Study: Pennsylvania, New York lead in deregulation
Michigan, Ohio, West Virginia, and Rhode Island have made the greatest strides toward electric restructuring this year, according to the Retail Energy Deregulation Index 2000 compiled by the Center for the Advancement of Energy Markets. But there are also signs that California which pioneered the concept is retreating from deregulation, says CAEM Pres. Ken Malloy.
Michigan, Ohio, West Virginia, and Rhode Island have made the greatest strides toward electric restructuring this year, according to the Retail Energy Deregulation Index 2000 (RED Index) compiled by the Center for the Advancement of Energy Markets (CAEM), Burke, Va.
The July update to the RED Index, originally issued in February, also showed Pennsylvania and New York continue to be nearly tied for the national lead in electric restructuring. Pennsylvania and New York, with scores of 65 and 64 out of 100, respectively, lead the nation in customer choice.
While the index indicates the transition from a monopoly model to competition has begun in earnest, there are also signs that California which pioneered the concept is retreating from deregulation, says CAEM Pres. Ken Malloy. California is in 16th place with a score of 34.
New California public utility commissioners are signaling possible dissatisfaction with deregulation. Unexpectedly high electric prices this summer have triggered a political backlash in the state. In comments on a staff report, Commissioner Carl Wood and Pres. Loretta Lynch suggested in the past the commission failed to consider the potential adverse consequences to consumers resulting from deregulation, adding they will not support more deregulation of the electric industry without a better understanding of the consequences.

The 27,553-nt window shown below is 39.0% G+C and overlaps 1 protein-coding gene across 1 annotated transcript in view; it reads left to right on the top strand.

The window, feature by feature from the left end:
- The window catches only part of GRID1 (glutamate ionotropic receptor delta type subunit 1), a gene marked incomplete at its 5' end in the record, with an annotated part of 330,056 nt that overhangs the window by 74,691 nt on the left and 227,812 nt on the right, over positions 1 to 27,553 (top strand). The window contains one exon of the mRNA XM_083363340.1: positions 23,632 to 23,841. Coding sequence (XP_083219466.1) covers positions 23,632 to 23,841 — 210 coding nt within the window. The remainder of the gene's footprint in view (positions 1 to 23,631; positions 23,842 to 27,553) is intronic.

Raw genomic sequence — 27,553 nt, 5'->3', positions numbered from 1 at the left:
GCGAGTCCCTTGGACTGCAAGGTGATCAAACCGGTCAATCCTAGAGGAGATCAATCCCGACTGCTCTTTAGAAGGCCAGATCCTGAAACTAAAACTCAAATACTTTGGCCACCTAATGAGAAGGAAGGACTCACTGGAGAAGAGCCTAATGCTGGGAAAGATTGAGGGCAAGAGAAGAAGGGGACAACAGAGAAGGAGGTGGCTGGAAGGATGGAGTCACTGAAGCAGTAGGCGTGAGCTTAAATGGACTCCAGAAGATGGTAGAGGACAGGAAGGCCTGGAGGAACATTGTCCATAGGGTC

"It's almost like an earthquake," says Malloy, a former state and federal regulator. "California provided an enormous amount of intellectual leadership to deregulation. This is nothing short of amazing."
The July update of the index showed that four states, Michigan, Ohio, West Virginia, and Rhode Island, made significant strides, with jumps of more than 20 points since the original study in February 2000.
In the past 6 months, these four states took dramatic action, increasing their index scores, Malloy says. Michigan and Ohio both passed restructuring legislation, West Virginia adopted a major order, and Rhode Island's largest utility had a merger.
Texas, a relative newcomer to restructuring, leads the South with a score of 53 and a ranking of fifth in the nation. The national average score is 21, up from 17 in February.
However, thirty-five states had either no change or an increase of less than 5 points. "The vast majority are moving at a snail's pace," Malloy says.
In an analysis, Malloy says it is becoming increasingly clear that retail restructuring is a completely different and more complex undertaking than the restructuring of wholesale gas and electric markets.
The RED Index 2000 measures the progress states have made in moving from the monopoly model of public utility regulation to the competitive model. A RED Index score of zero represents the monopoly model and a score of 100 represents complete and effective implementation of the competitive model, said CAEM, a nonprofit think tank which describes its mission as promoting the transition from a monopoly to a competitive model of regulation.
Among the attributes measured are whether a state has a deregulation plan, the percent of eligible customers, the percent switching, stranded costs calculation, regulatory convergence, and default provider rates, among others.